post by : Salamin Eliza
Barton, S. (2008). Healthy Living in the Alps: The Origins of Winter Tourism in Switzerland, 1860-1914. Manchester University Press.
Healthy living in the Alps explains the correlation between the medical research to relieve the pain of tuberculosis and the developement of winter sports in alpine resorts in the mid 19th century until 1914. The development of Swiss resorts such as Davos, St Moritz, Arosa, Leysin and Grindelwald had been analysed to develop this theory. The importance of the Great Britain is also raised in this article. Before the arrival of the penicilin (antibiotic to treat infectious diseases) in 1940, conventional medicine had no remedy against respiratory diseases such as tuberculosis. It was a serious matter that affects all sections of the society. This is why, around 1860, European physicians had no choice than sending their patients in the Alps, where they thought the climate, thin and clear, would offer some kind of relief and might even kill the disease. Switzerland, first considered as a transit point to go in Italy, became therefore known on the European health map. Her reputation for high altitude long-term treatments, in summer and winter attracted better-off patients. It should be noticed that not only swiss invested in the medical field but also dutch and british people. They helped to develop resorts. The treatments included spa, fresh air and exercise and sport activities were part of their cure regime. To be occupied, their healthy family and friends took part as well at their outdoor activities. Thanks to them, resorts had to developped their sport activities. Clubs for ice skating, curling, sledging, tobogangging came up with the arrival of British in the resorts. Ski appeared in Switzerland in 1875 and became the key activity but no ski lifts were built until 1930. As number of healthy visitors grew each year attracted by growing sporting centres, a real issue raised amongst the resorts : Are the sick still good for business ? Effectively visitors had fear of contagion when coming across patients coughing in the streets. Resorts came up with different solutions. One solution was to separate hotels and clinics with restricted access, the other was to deter the sick to come in their resorts : for example St Moritz claimed that the south winds were bad for lungs and Grindelwald said that their latitude was lower than the other resorts and then less effective. But actually most of the swiss alpine resort kept going on serving healthy as well as unwell clientele. In conclusion, we can understand how winter tourism is closely linked with health treatments in Switzerland by looking back in Swiss history. Swiss resorts attracts both wealthy clientele unwell or fit. It is then important to have infrastructure up to their expectations. Tourism industry should always have this in their minds when developing a resort, thinking of who the customers are and what are their needs.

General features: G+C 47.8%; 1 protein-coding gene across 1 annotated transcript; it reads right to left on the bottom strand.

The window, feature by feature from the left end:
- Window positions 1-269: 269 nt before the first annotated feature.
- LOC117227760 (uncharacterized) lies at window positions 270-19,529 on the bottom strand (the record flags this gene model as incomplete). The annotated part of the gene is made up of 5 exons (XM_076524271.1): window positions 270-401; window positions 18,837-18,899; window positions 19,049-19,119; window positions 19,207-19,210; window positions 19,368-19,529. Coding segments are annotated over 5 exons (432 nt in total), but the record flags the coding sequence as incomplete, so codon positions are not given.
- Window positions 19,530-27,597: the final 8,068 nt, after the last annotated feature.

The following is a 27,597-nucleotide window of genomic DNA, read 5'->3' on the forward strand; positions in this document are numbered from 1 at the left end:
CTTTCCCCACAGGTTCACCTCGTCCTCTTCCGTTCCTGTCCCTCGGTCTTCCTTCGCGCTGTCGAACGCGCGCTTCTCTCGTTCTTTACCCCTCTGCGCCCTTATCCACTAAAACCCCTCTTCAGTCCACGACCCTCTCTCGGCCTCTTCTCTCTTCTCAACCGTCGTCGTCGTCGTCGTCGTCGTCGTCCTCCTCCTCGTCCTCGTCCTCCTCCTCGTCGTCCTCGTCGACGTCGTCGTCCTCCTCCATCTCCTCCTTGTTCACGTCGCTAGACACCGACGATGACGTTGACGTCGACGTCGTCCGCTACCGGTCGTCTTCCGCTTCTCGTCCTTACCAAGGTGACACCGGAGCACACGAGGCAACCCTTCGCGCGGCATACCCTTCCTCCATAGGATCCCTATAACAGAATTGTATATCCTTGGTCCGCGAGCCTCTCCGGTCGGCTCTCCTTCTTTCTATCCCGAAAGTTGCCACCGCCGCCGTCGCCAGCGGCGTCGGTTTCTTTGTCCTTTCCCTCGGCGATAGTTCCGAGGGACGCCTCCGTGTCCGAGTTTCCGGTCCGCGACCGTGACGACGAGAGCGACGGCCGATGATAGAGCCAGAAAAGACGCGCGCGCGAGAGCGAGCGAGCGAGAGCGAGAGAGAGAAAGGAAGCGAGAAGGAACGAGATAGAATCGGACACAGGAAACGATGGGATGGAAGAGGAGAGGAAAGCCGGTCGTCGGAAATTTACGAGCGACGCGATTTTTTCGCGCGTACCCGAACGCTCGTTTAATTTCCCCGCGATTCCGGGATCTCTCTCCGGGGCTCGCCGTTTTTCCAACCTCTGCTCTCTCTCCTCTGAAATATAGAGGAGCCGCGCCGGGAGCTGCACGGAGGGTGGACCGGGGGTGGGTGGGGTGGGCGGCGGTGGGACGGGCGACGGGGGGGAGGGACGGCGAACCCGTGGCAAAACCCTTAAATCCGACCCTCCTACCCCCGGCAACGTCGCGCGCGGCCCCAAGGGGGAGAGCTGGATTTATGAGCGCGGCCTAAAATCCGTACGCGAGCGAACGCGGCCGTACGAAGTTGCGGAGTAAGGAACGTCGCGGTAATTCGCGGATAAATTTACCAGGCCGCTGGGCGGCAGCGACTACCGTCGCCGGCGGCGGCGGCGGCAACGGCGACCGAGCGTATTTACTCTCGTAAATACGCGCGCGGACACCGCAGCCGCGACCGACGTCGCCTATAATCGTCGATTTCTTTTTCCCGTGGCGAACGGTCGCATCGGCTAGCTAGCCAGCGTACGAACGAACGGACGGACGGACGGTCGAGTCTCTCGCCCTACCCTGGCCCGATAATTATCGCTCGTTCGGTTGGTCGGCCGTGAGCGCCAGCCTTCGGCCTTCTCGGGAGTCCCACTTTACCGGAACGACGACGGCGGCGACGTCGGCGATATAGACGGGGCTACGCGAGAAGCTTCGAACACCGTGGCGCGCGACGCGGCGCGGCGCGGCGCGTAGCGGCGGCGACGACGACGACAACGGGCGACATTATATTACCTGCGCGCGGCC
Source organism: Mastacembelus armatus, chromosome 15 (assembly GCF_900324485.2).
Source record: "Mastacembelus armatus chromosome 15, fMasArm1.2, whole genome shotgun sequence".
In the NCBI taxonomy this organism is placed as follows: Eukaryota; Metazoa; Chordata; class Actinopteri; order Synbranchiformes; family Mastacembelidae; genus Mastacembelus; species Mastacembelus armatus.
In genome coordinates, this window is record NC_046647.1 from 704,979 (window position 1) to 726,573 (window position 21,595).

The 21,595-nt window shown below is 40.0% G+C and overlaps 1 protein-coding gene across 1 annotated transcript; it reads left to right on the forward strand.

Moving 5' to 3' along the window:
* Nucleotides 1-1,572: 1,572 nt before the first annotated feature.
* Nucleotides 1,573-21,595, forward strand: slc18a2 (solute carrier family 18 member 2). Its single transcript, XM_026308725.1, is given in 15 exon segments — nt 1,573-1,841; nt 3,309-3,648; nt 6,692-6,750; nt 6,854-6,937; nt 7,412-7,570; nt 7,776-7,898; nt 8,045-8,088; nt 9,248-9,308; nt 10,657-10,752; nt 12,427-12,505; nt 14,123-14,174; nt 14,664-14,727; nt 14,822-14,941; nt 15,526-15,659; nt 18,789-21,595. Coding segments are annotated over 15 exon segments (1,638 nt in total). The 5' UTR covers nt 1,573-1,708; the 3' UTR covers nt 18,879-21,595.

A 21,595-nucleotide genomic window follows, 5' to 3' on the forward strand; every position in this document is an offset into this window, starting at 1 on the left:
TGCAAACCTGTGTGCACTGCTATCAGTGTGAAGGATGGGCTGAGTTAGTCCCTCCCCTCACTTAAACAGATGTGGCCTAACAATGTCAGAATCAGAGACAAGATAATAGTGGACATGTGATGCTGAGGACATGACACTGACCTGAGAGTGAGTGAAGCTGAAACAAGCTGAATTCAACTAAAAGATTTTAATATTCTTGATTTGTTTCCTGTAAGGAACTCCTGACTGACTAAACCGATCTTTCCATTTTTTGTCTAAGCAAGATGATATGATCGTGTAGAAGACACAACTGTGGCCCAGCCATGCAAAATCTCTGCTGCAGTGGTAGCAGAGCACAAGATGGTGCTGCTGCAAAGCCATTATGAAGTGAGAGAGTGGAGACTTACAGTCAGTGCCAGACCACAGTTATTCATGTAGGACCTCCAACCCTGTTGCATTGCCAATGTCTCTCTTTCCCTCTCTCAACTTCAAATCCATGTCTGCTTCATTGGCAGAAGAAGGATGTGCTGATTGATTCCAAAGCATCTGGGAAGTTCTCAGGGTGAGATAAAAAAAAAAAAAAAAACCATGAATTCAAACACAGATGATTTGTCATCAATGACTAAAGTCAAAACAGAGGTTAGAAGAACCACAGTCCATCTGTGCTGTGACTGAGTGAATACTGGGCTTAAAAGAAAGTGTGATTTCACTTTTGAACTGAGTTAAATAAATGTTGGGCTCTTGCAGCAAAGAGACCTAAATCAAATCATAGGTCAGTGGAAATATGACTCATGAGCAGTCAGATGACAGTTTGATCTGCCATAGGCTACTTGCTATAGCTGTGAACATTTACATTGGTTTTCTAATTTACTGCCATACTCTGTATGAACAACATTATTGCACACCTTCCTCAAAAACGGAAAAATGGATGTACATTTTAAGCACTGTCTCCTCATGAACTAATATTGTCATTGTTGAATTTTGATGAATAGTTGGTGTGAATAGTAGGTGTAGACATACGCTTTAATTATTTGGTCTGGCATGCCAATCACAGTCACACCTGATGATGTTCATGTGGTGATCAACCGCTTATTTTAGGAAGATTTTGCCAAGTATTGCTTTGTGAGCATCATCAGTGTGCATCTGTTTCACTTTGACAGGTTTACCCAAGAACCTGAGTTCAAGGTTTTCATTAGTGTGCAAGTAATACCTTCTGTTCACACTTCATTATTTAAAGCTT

Journal article summary_eliza salamin.pdf
salamin, eliza - 702_E (2015)